I know the expiration of the Commission’s charter does not impact the — and the Department supports the work — and is coordinating with NIST in whether the MOU [Memorandum of Understanding] needs to be amended. I want to emphasize at the Department we recognize our responsibility to work tirelessly, improve the work we do, and enhance the administration of justice. Part of that responsibility is to ensure we are regularly coordinating with the right people on these issues and acting in a manner that demonstrates our commitment to fair play and honest dealings in every matter we handle. We will work to understand lessons of this Commission and continue to advance our goals.

Again, the Department thanks you for your contributions and emphasizes we are not finished relying on you yet. Please expect to work with us in the coming months and review, share and respond to any public inquiries. The commitment of people in this room, the time and participation over the last three years was exemplary and represents what we are capable of doing when we work together towards a single unified goal. There is no question forensic sciences one of the most critical tools we have to reduce crime, increase public safety and it will remain a priority in the Department. In order to turn back rising crime, we need to rely on you working together. The federal government intends to use its money, research and expertise to help us figure out what your needs are and determine the best ways to ensure forensic science is accurate, reliable and available to law enforcement and prosecutors to fight crime and the Department of Justice intends to do that.

The new challenge of violent crime in our nation is real and the task in front of us is clear. We need to resist temptation to ignore this or downplay it. We need to tackle it head-on to ensure justice and safety for all Americans. The Department's pledge to identify strategic plans going forward reflects this commitment to justice and the rule of law. In maintaining the public’s confidence in the accurate and reliable forensic science analyses, we need to clear the innocent and convict the guilty. On behalf of the Attorney General, the acting Deputy Attorney General, and the men and women of the Department of Justice, I thank you once again for your efforts.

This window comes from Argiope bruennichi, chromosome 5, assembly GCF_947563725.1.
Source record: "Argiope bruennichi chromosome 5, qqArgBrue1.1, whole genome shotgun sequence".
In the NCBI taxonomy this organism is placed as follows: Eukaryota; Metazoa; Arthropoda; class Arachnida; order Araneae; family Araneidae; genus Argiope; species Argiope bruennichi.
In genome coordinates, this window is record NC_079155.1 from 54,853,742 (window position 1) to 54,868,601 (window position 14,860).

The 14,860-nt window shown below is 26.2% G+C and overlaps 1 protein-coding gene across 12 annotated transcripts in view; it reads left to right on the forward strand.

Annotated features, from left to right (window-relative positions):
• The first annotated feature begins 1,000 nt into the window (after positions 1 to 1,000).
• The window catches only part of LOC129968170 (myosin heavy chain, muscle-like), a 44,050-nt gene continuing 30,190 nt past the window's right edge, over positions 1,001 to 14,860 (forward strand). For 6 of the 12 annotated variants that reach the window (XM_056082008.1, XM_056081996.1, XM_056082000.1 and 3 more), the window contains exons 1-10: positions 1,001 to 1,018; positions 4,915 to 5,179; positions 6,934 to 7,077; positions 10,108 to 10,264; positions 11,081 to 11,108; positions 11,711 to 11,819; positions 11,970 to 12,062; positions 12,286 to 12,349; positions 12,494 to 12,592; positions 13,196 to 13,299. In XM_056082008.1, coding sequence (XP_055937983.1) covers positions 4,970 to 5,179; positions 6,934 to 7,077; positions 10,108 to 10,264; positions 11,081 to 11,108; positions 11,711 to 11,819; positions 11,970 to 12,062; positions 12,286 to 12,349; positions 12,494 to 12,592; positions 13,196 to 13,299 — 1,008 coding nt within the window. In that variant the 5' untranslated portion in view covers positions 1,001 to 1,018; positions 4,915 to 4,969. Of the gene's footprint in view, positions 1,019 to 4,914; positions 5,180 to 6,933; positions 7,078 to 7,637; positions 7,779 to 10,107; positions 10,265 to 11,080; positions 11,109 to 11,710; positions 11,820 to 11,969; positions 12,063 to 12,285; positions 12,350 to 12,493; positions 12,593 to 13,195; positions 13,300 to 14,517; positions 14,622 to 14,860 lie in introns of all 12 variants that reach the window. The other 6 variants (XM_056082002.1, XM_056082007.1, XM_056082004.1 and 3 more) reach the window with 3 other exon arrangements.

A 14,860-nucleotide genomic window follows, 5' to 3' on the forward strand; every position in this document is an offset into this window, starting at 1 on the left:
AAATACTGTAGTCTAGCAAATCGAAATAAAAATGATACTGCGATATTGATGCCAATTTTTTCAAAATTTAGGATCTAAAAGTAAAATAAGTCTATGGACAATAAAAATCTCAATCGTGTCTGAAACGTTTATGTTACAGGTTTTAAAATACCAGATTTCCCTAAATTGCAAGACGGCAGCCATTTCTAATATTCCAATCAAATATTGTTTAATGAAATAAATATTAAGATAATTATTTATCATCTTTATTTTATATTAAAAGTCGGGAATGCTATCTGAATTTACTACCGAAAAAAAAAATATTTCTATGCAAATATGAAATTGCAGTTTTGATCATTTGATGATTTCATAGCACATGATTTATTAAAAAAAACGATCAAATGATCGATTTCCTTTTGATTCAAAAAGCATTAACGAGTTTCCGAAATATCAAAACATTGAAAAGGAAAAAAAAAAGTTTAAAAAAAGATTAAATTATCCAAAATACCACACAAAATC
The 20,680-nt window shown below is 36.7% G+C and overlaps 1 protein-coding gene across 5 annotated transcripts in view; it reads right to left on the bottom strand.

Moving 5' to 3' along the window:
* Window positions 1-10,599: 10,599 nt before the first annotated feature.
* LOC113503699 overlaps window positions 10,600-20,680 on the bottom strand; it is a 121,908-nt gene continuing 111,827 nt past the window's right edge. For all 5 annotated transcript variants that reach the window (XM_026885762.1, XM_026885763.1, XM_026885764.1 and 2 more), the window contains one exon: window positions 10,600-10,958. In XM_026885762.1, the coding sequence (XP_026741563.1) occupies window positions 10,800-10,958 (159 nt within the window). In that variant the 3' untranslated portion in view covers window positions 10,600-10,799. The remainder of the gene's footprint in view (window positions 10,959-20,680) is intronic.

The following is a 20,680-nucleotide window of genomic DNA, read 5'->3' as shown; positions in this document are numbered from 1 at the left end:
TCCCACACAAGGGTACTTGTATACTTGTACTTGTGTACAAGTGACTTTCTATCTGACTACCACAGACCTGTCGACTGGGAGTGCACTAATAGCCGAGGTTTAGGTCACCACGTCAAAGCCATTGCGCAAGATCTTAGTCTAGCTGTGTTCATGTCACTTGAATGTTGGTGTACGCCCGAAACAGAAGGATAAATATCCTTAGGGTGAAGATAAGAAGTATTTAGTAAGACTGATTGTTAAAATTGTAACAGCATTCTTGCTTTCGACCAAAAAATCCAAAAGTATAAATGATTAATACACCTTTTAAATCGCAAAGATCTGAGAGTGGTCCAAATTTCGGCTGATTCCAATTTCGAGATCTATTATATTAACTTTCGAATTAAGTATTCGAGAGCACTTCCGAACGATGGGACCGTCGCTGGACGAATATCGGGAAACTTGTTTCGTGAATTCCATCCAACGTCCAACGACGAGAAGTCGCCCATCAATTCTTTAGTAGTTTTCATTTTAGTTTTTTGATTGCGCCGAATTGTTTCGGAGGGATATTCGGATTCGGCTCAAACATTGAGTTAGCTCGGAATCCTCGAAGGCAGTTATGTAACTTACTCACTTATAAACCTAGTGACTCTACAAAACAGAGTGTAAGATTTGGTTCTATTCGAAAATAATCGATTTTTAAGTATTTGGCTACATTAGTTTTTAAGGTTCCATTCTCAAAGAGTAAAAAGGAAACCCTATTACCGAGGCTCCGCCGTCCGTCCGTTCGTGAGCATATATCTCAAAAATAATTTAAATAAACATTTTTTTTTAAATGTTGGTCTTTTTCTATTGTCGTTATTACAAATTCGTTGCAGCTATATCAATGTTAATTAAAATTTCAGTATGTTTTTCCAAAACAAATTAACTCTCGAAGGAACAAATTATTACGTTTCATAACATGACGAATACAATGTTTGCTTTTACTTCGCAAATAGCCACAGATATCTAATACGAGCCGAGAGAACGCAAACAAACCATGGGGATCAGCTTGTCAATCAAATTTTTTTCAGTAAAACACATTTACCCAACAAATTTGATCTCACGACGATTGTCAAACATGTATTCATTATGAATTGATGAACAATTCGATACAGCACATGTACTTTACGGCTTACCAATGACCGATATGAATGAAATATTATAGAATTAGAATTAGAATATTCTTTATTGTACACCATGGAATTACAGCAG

1. The Federal Advisory Committee Act of 1972 limits such commissions to two-years of operations unless renewed.
  2. The renewed charter described the duration as “indefinite” but added that "[t]he Commission's termination date is two years from the date this Charter is filed with Congress, and is subject to renewal in accordance with Section 14 of FACA [the Federal Advisory Committee Act]."
  3. The reference is to the Supplemental Guidance for Prosecutors Regarding Criminal Discovery Involving Forensic Evidence and Experts, Jan. 5, 2017.  The encomium judiciously pretermits the friction with DOJ that NCFS’s work on pretrial discovery initially generated. The Commission produced nothing of much substance until 2015. That year began on a low note when DOJ tried to block NCFS from voting on a draft recommendation to have DOJ laboratories open their files in criminal cases to defense lawyers even when the Federal Rules of Criminal Procedure did not demand such access. The one federal judge on the Commission resigned in protest; newly appointed Deputy Attorney General Sally Yates rescinded the ruling that the NCFS was exceeding its mandate; Judge Jed Rakoff rejoined the group; NCFS approved the draft recommendations; and DOJ responded by issuing the Supplemental Guidance. See